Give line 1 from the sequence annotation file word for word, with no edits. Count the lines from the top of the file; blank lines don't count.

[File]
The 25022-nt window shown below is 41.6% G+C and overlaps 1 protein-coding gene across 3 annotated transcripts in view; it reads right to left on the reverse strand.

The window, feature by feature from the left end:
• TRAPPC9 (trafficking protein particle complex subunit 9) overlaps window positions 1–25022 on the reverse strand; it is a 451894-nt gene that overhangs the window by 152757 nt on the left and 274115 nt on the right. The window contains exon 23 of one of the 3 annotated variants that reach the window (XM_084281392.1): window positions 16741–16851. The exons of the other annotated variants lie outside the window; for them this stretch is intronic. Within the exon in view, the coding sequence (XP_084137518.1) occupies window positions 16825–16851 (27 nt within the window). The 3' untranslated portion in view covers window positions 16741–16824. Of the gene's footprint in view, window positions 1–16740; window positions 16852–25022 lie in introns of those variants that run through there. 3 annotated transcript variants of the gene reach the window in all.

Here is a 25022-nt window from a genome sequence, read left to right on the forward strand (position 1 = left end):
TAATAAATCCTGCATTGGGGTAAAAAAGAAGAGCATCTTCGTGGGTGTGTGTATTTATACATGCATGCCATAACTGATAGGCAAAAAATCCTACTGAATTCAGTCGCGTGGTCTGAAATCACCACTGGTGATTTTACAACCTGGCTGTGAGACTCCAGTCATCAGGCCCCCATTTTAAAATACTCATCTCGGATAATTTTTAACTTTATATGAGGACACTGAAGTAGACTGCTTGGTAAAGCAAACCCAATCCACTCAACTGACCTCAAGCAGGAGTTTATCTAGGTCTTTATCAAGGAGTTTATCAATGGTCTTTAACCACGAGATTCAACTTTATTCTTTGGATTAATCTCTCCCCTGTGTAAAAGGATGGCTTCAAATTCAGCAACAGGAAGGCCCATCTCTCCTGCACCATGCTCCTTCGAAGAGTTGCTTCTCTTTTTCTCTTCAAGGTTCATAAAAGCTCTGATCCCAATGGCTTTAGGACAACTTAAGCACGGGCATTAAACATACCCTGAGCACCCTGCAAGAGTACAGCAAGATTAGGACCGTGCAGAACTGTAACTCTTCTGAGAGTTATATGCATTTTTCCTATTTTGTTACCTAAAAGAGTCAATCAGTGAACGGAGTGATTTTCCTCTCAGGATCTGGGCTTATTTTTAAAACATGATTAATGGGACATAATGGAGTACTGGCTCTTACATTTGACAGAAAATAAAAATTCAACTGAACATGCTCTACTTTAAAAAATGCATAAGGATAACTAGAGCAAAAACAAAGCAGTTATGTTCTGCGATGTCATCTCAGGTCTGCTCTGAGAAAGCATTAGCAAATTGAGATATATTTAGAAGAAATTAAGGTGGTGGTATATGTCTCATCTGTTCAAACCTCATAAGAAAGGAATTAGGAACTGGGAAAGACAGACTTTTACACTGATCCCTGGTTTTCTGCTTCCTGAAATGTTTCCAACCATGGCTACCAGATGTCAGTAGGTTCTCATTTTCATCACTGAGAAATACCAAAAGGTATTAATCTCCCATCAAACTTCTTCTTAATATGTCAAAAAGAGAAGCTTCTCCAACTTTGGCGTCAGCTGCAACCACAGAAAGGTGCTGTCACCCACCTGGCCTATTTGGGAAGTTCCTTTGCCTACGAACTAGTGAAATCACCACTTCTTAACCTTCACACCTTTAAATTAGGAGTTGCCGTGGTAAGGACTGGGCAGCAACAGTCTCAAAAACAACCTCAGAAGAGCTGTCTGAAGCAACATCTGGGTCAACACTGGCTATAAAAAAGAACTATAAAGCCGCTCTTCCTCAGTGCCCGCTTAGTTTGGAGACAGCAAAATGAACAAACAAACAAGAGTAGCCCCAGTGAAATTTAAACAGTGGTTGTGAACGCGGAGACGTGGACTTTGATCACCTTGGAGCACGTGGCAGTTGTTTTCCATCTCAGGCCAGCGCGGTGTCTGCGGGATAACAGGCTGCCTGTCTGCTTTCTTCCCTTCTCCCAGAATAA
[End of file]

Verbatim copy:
The 25022-nt window shown below is 41.6% G+C and overlaps 1 protein-coding gene across 3 annotated transcripts in view; it reads right to left on the reverse strand.